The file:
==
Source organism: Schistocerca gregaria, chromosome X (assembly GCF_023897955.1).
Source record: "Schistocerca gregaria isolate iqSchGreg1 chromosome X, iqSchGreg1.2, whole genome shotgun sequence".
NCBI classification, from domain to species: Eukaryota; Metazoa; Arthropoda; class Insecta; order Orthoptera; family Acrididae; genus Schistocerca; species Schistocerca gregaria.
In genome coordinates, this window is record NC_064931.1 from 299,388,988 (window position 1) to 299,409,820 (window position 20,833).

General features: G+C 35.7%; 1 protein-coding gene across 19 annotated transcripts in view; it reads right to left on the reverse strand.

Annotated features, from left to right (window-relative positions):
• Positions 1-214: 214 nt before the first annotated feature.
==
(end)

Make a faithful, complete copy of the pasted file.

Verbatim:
Source organism: Schistocerca gregaria, chromosome X (assembly GCF_023897955.1).
Source record: "Schistocerca gregaria isolate iqSchGreg1 chromosome X, iqSchGreg1.2, whole genome shotgun sequence".
NCBI classification, from domain to species: Eukaryota; Metazoa; Arthropoda; class Insecta; order Orthoptera; family Acrididae; genus Schistocerca; species Schistocerca gregaria.
In genome coordinates, this window is record NC_064931.1 from 299,388,988 (window position 1) to 299,409,820 (window position 20,833).

General features: G+C 35.7%; 1 protein-coding gene across 19 annotated transcripts in view; it reads right to left on the reverse strand.

Annotated features, from left to right (window-relative positions):
• Positions 1-214: 214 nt before the first annotated feature.